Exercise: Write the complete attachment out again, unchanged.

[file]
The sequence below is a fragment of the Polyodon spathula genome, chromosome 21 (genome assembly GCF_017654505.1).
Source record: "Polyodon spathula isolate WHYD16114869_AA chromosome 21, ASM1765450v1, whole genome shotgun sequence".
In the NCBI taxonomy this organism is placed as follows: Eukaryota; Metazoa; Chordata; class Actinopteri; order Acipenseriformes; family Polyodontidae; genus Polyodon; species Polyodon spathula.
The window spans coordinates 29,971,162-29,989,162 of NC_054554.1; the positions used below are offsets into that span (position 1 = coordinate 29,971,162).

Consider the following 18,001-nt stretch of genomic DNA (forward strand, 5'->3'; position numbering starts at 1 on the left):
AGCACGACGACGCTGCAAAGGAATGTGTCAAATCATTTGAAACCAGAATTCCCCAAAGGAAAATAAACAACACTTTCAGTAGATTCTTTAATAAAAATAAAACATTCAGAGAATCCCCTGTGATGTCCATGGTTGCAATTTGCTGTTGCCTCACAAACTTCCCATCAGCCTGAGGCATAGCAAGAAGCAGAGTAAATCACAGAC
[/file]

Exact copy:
The sequence below is a fragment of the Polyodon spathula genome, chromosome 21 (genome assembly GCF_017654505.1).
Source record: "Polyodon spathula isolate WHYD16114869_AA chromosome 21, ASM1765450v1, whole genome shotgun sequence".
In the NCBI taxonomy this organism is placed as follows: Eukaryota; Metazoa; Chordata; class Actinopteri; order Acipenseriformes; family Polyodontidae; genus Polyodon; species Polyodon spathula.
The window spans coordinates 29,971,162-29,989,162 of NC_054554.1; the positions used below are offsets into that span (position 1 = coordinate 29,971,162).

Consider the following 18,001-nt stretch of genomic DNA (forward strand, 5'->3'; position numbering starts at 1 on the left):
AGCACGACGACGCTGCAAAGGAATGTGTCAAATCATTTGAAACCAGAATTCCCCAAAGGAAAATAAACAACACTTTCAGTAGATTCTTTAATAAAAATAAAACATTCAGAGAATCCCCTGTGATGTCCATGGTTGCAATTTGCTGTTGCCTCACAAACTTCCCATCAGCCTGAGGCATAGCAAGAAGCAGAGTAAATCACAGAC